The Polish government hasn't had long to revel in its historic return to power on October 9. Harsh economic realities are quickly crowding out any euphoria from the election as warnings over economic slowdown and the budget arrived from Moody's Investors Service and even its own advisors.
As bne has reported over the last month , concern was building in the run-up to the election that the ruling Civic Platform (PO) party was becoming complacent in its economic forecasts. And on October 11, Moody's moved to dispel any illusions investor might have, stating that the country's rating outlook may come under pressure unless the government presents "contingency plans" to reduce the budget deficit as economic growth slows amid the European debt crisis.
The government's plan to cut the deficit to 2.9% of GDP next year "might be out of reach," Jaime Reusche, an assistant vice president for sovereign risk at Moody's in New York was quoted by Bloomberg as saying. "Underestimating the risks of what is to come is dangerous, but policymakers in Poland are conscious about these challenges and the uncertainty that surrounds the operating environment. Nevertheless, we have not yet seen contingency plans by the government, and this could certainly impact the stable outlook."
Based on a forecast of 4% GDP growth, the government of Prime Minister Donald Tusk promised in its election campaign to cut the budget gap to below 3% of GDP next year after it widened to a record 7.9% in 2010. However, analysts worry that Europe's sovereign debt crisis could derail growth, especially considering the Polish economy's exposure to German manufacturing and other Eurozone exports.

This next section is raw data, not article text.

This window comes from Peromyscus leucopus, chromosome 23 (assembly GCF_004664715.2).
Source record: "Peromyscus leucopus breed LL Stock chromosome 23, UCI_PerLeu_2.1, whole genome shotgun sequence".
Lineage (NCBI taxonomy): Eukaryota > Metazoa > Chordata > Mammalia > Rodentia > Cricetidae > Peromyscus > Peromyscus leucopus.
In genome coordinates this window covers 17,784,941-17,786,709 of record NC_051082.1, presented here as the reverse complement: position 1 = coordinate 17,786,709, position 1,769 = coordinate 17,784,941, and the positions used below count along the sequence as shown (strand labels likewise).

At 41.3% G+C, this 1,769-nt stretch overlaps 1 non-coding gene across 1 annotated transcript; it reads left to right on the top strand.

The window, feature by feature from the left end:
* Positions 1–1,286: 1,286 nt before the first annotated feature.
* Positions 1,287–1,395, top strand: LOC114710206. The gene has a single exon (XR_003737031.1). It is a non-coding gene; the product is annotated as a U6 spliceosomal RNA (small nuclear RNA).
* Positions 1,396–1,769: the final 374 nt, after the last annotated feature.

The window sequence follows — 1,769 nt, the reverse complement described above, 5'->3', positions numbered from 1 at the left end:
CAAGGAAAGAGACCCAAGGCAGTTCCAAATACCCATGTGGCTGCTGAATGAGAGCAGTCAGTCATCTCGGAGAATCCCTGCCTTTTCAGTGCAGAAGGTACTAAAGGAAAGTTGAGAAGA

The worries at the rating agency were reinforced by an interview given by Tusk's economic advisor Dariusz Filar, who called the deficit target "practically impossible" and suggested that the budget imbalance next year is more likely to approach this year's target of 5.6%. He added that the feared slowdown in the Eurozone could limit Polish growth to 2.5% at most.
Neil Shearing, chief emerging markets economist at Capital Economics, says that as things stand, he expects a budget deficit of 5% of GDP next year, which would push public debt to almost 58% of GDP - dangerously close to the level that would force dramatic fiscal tightening. "Either way, though, the key point is that far from being supportive, fiscal policy will now be a drag on growth. Indeed, the real risk is that debt ceilings force the government into self-defeating fiscal tightening, which exacerbates the economic slowdown, lowers tax revenues and ultimately widens the budget shortfall," he says in a note.
The upshot is that while Poland will continue to outperform its Central European neighbours, not least because it is a less open economy and is therefore less exposed to weaker euro-zone demand, the degree of outperformance is likely to be smaller than in 2008-09.
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